For the French composer and visual artist Raphaël Languillat (1989) there is no difference between his works in these two domains. In fact, he often combines his music with visual elements like lighting, live projections or video’s. A lot of his music is inspired by paintings. Besides aesthetic reasons, it’s just as much a reflection on the present-day composer: “In twenty years the cliché of the ‘classical composers’ will no longer exist, because of the complexity of our life. Composers need to become more flexible in other domains than music to reconsider the idea of a concert.”
Take Languillat’s work Crucifixion (d’après Le Pérugin) (2015) for a chamber ensemble. He wrote this composition after seeing Pietro Perugino’s painting of the crucifixion of Christ from 1496. While the influence of the painting is quite obvious—as can be seen by the placement of the musicians on stage in three duos like Perugino’s triptych—the composition itself focuses on visual and aesthetic questions, as Languillat explains: “How can one represent such suffering in such a peaceful scene? What is a landscape in music? What can a Renaissance fresco mean to us in the twenty-first century? And how can I reinterpret Perugino’s masterpiece in my music?” These questions often inhabit Languillat’s mind. Even so that he envisions a new visual element for the performance of Crucifixion (d’après Le Pérugin) during Gaudeamus: “The painting is really calm, especially the landscape in the background. The details are fabulous: the material of the wood for example, the metal of the nails or the positions of the hands of the people. I want to realize a new video that will blur together photography and slow-motion video to underline the peacefulness of the painting and the Umbrian landscape.”
While visual art and music are often seen as two different things, they are for Languillat about one and the same thing: “Composition is a very abstract word, but an image or a building is also a composition. It’s mostly a question of line, of shadows and light. In photography you have all these questions too. I like both art forms, because both music and photography share the same issues. How can a series of photographs be musical and what does it mean? When there are two separate fields I want to find what they have in common and unify them.”
Another exemplary piece is La Flagellation du Christ (d’après Le Caravage) (2016) for solo piano, based on the painting of the same title from 1607 by Caravaggio. The style is completely different from Perugino’s painting and so is Languillat’s music. It is a fast repetitious sequence of notes, almost a torment to perform in itself. The contemplative pace of Crucifixion makes place for a much darker atmosphere: “For me, Caravaggio is in-your-face studio photography. It’s always very dark. There are lots of nudes and really athletic people. The scenes are brutal. The light is harsh. I had the chance to see this painting in Milan. It’s very big and fills the whole space. It was tilting a bit forward, almost as if it was falling on top of me. Amazing, then I understood the weight of the painting.” Languillat transfers the darkness of the painting and the typical chiaroscuro—accentuated contrast between dark and light to suggest volume of the depicted subjects—to the ambient lighting of the performance. The hall must be as dark as possible, with one light on the pianist who will be filmed close-up during the exhausting performance, to visualize the physical and psychological suffering of the flagellation itself.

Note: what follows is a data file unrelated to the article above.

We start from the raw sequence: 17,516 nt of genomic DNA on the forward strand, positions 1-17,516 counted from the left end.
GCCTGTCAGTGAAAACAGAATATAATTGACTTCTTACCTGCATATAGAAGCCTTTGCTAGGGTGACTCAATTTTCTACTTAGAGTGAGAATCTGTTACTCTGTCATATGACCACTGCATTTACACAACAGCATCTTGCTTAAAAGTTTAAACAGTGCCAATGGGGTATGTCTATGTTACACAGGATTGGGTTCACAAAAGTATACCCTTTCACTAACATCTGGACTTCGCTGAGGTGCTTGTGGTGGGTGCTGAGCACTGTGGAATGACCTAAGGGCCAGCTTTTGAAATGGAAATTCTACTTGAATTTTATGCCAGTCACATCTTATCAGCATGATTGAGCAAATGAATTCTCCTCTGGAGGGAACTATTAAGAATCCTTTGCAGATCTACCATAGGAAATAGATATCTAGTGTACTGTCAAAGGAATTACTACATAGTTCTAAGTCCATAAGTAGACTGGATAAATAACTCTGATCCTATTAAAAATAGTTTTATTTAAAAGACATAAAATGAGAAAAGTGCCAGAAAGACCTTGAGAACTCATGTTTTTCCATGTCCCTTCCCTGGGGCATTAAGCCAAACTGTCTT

While these painting are beautiful in their own right, there is, for Languillat, a more profound layer beyond mere aesthetics: “I’m interested in these paintings because they question the loss of spirituality in our European society today. Spirituality has to do with space, focus and silence. Not with the agitated time we are living in now, filled with acceleration, superficiality and progress.” The silence and contemplation that Languillat looks for in these paintings and that he transposes to his own music, offer him an alternative for our present-day society: “Our time is very complex, there’s too much information. Facebook, Instagram, Twitter and the newspaper, there’s a constant flow of information that we don’t need. We need to concentrate more. I want to unify my visual art and music, because I think there is a possibility to create new psychological spaces, where there is room for spirituality, contemplation and beauty.”